Prof Dieter Helm – policymakers should pause for thought before concreting greenbelt

An important paper on the future of the green belt has recently been published by Professor Dieter Helm.  The paper is quite long, but the conclusion is applicable to Hart Council as it continues to push for a new settlement in Winchfield that will concrete over the green lung at the heart of Hart as part of the Local Plan.

Before policy makers surrender to the direct interests of the developers, they should pause for thought. There is a viable third alternative that at least deserves proper analysis, and it is potentially rich in benefits. Instead of yet more urban sprawl, imagine a Green belt with lots of natural capital, a much more environmentally benign agriculture, much greater public access, woodlands located next to people so it could fulfil not only the original purpose of limiting the sprawl but also provide the lungs of the cities, the fresh air for children to play in, and the recreational benefits which are crucial to health and well being. That is worth exploring before the irreversible destruction of this major asset located exactly where it is needed – next to people. There is after all no shortage of land to build houses on if that is what is required. It does not have to be at the expense of a key asset that the previous generation left to us, and which we have a responsibility to pass onto the next generation.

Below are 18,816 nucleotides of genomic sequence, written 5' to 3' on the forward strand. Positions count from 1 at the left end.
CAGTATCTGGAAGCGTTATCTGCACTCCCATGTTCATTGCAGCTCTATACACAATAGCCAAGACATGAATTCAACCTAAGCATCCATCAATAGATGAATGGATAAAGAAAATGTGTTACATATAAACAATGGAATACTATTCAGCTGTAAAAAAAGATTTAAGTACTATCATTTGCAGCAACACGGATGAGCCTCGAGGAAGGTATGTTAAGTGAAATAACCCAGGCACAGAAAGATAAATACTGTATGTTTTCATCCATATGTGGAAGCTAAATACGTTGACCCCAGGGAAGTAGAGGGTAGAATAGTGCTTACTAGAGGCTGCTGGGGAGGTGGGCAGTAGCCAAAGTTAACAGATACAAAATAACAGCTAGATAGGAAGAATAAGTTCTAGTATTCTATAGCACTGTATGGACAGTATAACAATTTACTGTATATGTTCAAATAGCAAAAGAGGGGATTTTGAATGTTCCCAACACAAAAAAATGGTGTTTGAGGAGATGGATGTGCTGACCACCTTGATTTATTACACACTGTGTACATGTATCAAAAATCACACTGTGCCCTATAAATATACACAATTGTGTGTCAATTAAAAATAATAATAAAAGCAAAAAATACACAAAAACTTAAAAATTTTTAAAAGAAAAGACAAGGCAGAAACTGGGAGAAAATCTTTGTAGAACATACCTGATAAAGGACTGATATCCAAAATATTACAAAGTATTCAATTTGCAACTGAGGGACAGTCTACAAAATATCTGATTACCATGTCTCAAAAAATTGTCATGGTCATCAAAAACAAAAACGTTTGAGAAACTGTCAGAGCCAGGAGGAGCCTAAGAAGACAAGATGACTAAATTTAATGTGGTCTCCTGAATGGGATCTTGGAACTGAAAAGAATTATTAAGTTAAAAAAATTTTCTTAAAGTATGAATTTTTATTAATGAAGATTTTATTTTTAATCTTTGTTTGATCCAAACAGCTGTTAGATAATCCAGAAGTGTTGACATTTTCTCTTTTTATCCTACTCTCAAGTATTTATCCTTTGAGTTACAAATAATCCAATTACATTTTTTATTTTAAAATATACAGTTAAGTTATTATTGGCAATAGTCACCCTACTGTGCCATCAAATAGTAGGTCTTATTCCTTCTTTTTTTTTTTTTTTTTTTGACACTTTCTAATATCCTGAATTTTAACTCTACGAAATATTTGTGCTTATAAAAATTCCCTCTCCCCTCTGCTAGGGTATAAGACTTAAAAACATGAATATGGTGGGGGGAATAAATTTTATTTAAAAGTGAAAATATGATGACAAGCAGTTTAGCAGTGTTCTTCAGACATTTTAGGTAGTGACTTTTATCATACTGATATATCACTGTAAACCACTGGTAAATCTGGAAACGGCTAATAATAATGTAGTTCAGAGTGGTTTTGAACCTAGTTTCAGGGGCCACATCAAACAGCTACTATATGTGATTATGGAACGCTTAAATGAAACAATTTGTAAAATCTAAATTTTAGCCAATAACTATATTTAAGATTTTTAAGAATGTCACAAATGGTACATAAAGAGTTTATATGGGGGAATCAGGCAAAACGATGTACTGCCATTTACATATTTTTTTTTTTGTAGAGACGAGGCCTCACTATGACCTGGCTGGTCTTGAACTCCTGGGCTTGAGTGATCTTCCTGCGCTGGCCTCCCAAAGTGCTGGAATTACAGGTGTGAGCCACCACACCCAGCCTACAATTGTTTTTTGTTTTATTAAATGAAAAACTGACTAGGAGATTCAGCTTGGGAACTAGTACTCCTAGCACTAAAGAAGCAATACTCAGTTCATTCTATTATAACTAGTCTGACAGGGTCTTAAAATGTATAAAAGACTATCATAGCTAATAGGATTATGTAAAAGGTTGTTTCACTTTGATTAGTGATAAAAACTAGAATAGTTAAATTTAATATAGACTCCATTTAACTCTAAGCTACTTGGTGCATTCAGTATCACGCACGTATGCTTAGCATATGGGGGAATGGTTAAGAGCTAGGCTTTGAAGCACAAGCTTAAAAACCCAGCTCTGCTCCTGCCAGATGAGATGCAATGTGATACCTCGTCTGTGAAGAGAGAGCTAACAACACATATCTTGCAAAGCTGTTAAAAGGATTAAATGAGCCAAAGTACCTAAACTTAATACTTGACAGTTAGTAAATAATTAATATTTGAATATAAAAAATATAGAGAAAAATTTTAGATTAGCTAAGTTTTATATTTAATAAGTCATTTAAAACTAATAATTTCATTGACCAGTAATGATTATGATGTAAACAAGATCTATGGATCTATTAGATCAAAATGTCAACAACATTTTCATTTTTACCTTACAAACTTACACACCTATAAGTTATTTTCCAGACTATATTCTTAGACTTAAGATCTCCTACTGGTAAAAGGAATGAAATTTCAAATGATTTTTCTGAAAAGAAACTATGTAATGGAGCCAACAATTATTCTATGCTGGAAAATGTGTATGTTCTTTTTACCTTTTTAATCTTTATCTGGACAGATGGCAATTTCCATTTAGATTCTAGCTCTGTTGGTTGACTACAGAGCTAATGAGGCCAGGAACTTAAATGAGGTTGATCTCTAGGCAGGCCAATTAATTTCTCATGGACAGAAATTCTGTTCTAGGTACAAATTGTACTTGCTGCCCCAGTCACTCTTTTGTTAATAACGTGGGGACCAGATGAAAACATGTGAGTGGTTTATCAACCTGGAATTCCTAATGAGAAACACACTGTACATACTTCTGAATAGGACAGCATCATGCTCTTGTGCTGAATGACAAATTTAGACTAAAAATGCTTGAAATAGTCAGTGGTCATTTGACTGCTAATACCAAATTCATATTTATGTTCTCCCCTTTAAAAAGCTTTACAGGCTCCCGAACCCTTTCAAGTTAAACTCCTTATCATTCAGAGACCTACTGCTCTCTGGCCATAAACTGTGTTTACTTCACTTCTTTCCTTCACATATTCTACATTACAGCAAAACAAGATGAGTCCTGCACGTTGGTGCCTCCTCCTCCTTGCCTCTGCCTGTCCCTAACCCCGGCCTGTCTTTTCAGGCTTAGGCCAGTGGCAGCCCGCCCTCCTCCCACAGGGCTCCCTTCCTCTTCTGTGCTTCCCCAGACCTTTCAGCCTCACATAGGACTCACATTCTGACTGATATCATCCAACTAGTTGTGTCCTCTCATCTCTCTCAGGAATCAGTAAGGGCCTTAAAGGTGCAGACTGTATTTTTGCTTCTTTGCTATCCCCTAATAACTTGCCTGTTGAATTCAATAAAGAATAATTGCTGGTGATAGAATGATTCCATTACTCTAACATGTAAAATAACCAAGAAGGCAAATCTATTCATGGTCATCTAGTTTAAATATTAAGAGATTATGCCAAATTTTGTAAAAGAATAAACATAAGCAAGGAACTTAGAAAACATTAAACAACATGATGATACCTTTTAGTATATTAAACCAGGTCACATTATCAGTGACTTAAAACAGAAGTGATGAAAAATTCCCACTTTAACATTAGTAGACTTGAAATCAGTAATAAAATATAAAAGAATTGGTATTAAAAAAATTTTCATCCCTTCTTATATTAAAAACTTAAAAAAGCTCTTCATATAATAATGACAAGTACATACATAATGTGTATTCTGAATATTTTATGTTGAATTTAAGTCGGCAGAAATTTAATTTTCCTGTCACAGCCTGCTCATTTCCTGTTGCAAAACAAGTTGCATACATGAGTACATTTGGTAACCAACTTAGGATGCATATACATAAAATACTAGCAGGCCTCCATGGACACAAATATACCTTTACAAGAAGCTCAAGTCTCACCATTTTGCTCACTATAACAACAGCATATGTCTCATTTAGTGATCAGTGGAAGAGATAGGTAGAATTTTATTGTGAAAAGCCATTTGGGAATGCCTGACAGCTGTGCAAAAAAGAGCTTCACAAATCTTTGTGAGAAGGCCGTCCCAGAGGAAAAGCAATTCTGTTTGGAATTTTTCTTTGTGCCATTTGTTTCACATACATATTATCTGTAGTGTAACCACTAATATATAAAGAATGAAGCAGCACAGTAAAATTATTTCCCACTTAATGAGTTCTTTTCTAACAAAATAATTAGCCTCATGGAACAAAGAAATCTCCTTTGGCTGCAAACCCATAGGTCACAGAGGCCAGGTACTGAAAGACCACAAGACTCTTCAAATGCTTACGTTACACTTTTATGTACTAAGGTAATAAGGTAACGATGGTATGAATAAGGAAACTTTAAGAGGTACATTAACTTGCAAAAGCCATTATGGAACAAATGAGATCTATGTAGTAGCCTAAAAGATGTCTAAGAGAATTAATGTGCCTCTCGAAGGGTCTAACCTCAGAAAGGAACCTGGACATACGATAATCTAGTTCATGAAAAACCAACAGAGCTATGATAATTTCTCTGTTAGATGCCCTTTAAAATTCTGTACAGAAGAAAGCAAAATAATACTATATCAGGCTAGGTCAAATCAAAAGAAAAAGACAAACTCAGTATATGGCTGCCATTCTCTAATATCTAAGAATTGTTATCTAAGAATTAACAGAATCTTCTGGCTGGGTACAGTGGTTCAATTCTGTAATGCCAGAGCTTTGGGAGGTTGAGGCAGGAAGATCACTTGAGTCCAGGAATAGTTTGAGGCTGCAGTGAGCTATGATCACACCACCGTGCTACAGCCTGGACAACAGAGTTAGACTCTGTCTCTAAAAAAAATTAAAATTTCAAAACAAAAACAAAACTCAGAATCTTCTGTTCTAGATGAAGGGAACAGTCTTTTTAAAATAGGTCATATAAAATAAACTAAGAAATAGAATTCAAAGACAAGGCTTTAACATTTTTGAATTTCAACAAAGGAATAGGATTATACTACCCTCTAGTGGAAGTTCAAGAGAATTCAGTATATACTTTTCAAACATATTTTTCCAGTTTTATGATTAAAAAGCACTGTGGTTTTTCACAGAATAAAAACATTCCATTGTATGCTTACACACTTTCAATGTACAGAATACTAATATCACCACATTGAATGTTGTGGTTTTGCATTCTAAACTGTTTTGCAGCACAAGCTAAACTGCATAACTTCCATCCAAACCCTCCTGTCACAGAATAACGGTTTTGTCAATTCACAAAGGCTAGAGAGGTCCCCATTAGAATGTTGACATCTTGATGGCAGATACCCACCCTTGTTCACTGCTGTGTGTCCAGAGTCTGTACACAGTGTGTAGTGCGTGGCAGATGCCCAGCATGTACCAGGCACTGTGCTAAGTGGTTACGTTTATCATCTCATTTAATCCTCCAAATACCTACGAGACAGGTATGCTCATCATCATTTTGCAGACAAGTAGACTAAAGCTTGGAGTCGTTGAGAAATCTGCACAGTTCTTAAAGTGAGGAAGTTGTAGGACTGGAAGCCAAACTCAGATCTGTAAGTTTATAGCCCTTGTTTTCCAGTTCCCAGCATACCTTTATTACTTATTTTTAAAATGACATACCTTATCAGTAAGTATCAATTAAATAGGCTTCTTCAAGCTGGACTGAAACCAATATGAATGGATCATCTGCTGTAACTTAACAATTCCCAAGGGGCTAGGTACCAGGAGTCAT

It seems obvious that Hart would derive significant benefits from avoiding urban sprawl by maintaining and enhancing our natural green spaces, through keeping places for children to play and for all of us to walk and cycle so we can improve our health and well-being.

Time for Hart to think again.  If you would like to add to the pressure on Hart to change its approach, please sign and share our petition.

 

Go to Petition

 

 

We Heart Hart petition breaks the 1,500 barrier

The We Heart Hart petition is now really taking off, breaking through the 1,500 barrier today. This is approaching three times the number of valid responses to the Hart Council consultation that took place in Autumn 2014 and nearly 7 times the number of people (220) of said they favoured a new settlement.